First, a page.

Experiences of Healthcare Workers During Covid-19

Experiences of Healthcare Workers During Covid-19

Elyssa Veluz, Staff Writer

Nearly a year has passed since the Coronavirus pandemic began. With the wavering numbers of COVID-19, the number of people contracting this respiratory disease fluctuates as time goes on. Now that winter months are here, COVID-19 cases are increasing more than ever before. Healthcare workers who had to isolate themselves for the sake of others due to the pandemic were able to experience a brief return to their families and friends. However, with the recent surge of COVID-19 cases, it appears as though things may have to revert back to the state of the world months prior.

New to this pandemic, many healthcare professionals are trying to adapt to unfamiliar situations. Hospitals, clinics, nursing homes, and countless other locations all have stricter conditions and regulations due to COVID-19. This includes having to wear additional protective personal equipment (PPE), ensuring strict testing every one or two weeks, and the importance of following protocol – such as having to wear masks all day long. In addition to that, we sparingly know how healthcare workers are faring in their workplace. Given that the second wave of COVID-19 has arrived, healthcare workers will have to continue adapting until the cases abate. Here are some answers from healthcare workers during the second wave of COVID-19, including Virgilio – a certified nursing assistant at a Nursing Home, Mrs. Bott – an ER nurse, and Rosette – a pediatric nurse.

How are you coping with the surge in COVID-19?

Virgilio: I am handling it well, we just have to follow protocol. 

Mrs. Bott: Well, I have been doing little projects around the house to help cope with any extra stress that I take home from work. I especially like redecorating. 

Rosette: I work in a pediatric hospital in Orlando.  We have been very fortunate not to see COVID-19 surge into our hospital. 

Are there more mild cases than severe ones? 

Virgilio: Yes, in the nursing home where I work, there are more mild cases than severe cases.

Mrs. Bott: There are very severe cases and people need to take this wave of COVID just as seriously as they did in the Spring ,if not, more seriously.

Rosette: The pediatric population has been very resilient to COVID-19. We have only seen a small amount of hospitalization due to COVID-19.  Many pediatric patients that get infected with COVID-19 show no symptoms at all and if they do show symptoms, they are manageable at home.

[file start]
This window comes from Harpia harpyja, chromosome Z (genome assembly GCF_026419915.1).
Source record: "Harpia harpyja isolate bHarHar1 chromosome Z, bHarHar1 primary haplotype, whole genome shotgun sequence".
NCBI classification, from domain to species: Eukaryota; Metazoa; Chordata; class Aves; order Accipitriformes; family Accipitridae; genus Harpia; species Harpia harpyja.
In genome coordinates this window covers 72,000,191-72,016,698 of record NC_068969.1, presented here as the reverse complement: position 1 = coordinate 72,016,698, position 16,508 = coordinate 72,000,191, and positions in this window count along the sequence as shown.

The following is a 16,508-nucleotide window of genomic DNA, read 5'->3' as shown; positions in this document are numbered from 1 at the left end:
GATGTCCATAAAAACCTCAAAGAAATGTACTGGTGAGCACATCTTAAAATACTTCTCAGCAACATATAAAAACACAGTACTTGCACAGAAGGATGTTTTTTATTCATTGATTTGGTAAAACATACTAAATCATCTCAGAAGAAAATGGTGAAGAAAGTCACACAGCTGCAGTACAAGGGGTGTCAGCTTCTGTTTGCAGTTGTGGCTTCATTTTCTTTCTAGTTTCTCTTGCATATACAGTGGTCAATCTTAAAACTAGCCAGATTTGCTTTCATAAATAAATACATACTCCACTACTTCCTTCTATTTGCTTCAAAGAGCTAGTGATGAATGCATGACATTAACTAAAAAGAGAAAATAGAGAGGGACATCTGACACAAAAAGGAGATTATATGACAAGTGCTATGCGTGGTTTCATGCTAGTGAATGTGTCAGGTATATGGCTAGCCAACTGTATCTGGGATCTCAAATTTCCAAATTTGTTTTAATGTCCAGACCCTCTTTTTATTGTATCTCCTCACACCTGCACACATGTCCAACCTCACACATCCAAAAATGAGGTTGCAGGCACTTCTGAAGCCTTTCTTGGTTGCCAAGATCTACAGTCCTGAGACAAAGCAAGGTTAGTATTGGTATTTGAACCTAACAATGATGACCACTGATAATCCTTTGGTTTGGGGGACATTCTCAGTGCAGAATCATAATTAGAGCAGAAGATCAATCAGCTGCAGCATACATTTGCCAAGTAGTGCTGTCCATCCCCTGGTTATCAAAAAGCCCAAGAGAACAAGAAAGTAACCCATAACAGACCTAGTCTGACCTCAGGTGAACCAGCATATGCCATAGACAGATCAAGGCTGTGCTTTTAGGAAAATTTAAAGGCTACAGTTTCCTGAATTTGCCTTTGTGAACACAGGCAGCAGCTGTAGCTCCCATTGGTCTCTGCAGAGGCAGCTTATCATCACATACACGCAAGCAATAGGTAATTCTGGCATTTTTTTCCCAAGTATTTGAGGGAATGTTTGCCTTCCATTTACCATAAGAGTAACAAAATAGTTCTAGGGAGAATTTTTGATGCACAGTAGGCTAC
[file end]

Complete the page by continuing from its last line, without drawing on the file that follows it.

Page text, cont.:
Are the patients without COVID-19 separated from the ones that contracted it, if so, are there different nurses/doctors that work in that ward specifically? 

Virgilio: The non-COVID patients are separated from COVID patients to ensure that the ones without COVID don’t contract it.

Mrs. Bott: I work in the Emergency Room and there is little separation between the COVID and non-COVID patients. We do our best, but it’s next to impossible when we have over 300 patients to care for. The advice I have for everyone is, unless you are really sick, stay home and stay away from the hospital because it’s very likely if you don’t have it, you’ll contract it.

Rosette:  Yes, COVID-19 patients are separated.  I work in the operating room.  We take care of 1 patient at a time.  We have a special room for COVID-19 patients.  It is called a negative pressure room where air is sucked into the room to prevent the spread of the virus. 

Do you still have to wear PPE(Gown, shield, masks, gloves) all day long? If not, is it just the masks you need to wear?

Virgilio: You have to wear PPE if you are working or interacting with COVID patients, however, if you are not, then a mask is fine.

Mrs. Bott: PPE is extremely important and is a lifesaver. We don’t take it off the entire shift. Many of us don’t eat or drink for the entire 12-hour shift because we don’t want to be unnecessarily exposed. 

Rosette: All patients that go into surgery get tested for COVID-19.  If a patient is positive and surgery is elective and not urgent, patients get retested at a later date and surgery is postponed until they test negative to COVID-19.  If surgery is urgent and they are COVID-19 positive, the entire surgical team wears PPE.  PPE for COVID-19 positive patients includes an n-95 mask or elastomeric mask, surgical mask on top of the n-95 mask, eye protection, gowns and gloves.

Due to the low economy, were many nurses and/or doctors laid off or put into unemployment for the time being?

Virgilio: No there weren’t many healthcare workers that were laid off. 

Mrs. Bott: No. We need all the healthcare workers we can get. My shift was changed from my normal 7am-7pm to 3pm-3am in order to cover, but that happens based on the need to cover certain times of the day.

Rosette: At our hospital, no nurses or doctors were laid off. 

What are other struggles you face that are unknown to the public? 

Mrs. Bott: I feel like the public has no idea how physically, mentally, and emotionally demanding it is to be a healthcare worker during a pandemic. It’s like going to a warzone for 12 hours and then having to come home and act as if all is normal and continue being a mom. Even my own family doesn’t understand what we’re going through and that’s been emotionally draining. Just the idea of a vaccine is providing me with hope and keeping me going. 

Rosette:  We are very lucky that our patient population is resilient to COVID-19.  Our struggles are minimal compared to the adult hospitals. 

Once again, we would like to thank Virgilio, Rosette and Mrs. Bott for giving us a firsthand account of what it’s like to be a healthcare worker during this pandemic. We would also like to reiterate our gratitude for their service and sacrifice and extend it to every professional that works in the field of medicine.